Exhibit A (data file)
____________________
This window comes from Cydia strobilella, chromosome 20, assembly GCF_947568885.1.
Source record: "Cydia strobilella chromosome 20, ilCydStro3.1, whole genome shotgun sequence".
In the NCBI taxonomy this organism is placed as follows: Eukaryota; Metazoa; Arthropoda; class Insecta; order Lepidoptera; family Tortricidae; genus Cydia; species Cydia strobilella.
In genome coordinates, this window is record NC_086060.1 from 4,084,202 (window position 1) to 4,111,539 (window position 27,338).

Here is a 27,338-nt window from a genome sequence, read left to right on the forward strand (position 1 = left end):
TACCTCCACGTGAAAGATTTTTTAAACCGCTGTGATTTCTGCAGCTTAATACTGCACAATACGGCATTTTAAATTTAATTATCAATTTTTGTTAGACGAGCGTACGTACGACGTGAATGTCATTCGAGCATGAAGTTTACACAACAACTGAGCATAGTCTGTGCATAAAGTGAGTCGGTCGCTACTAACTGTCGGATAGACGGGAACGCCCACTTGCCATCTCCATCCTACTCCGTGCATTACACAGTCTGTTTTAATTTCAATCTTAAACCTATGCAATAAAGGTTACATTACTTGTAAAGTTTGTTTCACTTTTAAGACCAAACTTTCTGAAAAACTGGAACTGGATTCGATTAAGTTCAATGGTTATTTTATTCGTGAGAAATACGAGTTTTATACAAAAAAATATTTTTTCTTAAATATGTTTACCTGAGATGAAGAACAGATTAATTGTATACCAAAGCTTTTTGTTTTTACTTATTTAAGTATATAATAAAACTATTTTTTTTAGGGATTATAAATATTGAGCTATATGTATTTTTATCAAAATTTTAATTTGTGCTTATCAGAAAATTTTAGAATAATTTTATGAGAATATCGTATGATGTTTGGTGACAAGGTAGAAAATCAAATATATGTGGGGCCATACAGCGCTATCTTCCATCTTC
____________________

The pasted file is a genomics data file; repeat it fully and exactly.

This window comes from Cydia strobilella, chromosome 20, assembly GCF_947568885.1.
Source record: "Cydia strobilella chromosome 20, ilCydStro3.1, whole genome shotgun sequence".
In the NCBI taxonomy this organism is placed as follows: Eukaryota; Metazoa; Arthropoda; class Insecta; order Lepidoptera; family Tortricidae; genus Cydia; species Cydia strobilella.
In genome coordinates, this window is record NC_086060.1 from 4,084,202 (window position 1) to 4,111,539 (window position 27,338).

Here is a 27,338-nt window from a genome sequence, read left to right on the forward strand (position 1 = left end):
TACCTCCACGTGAAAGATTTTTTAAACCGCTGTGATTTCTGCAGCTTAATACTGCACAATACGGCATTTTAAATTTAATTATCAATTTTTGTTAGACGAGCGTACGTACGACGTGAATGTCATTCGAGCATGAAGTTTACACAACAACTGAGCATAGTCTGTGCATAAAGTGAGTCGGTCGCTACTAACTGTCGGATAGACGGGAACGCCCACTTGCCATCTCCATCCTACTCCGTGCATTACACAGTCTGTTTTAATTTCAATCTTAAACCTATGCAATAAAGGTTACATTACTTGTAAAGTTTGTTTCACTTTTAAGACCAAACTTTCTGAAAAACTGGAACTGGATTCGATTAAGTTCAATGGTTATTTTATTCGTGAGAAATACGAGTTTTATACAAAAAAATATTTTTTCTTAAATATGTTTACCTGAGATGAAGAACAGATTAATTGTATACCAAAGCTTTTTGTTTTTACTTATTTAAGTATATAATAAAACTATTTTTTTTAGGGATTATAAATATTGAGCTATATGTATTTTTATCAAAATTTTAATTTGTGCTTATCAGAAAATTTTAGAATAATTTTATGAGAATATCGTATGATGTTTGGTGACAAGGTAGAAAATCAAATATATGTGGGGCCATACAGCGCTATCTTCCATCTTC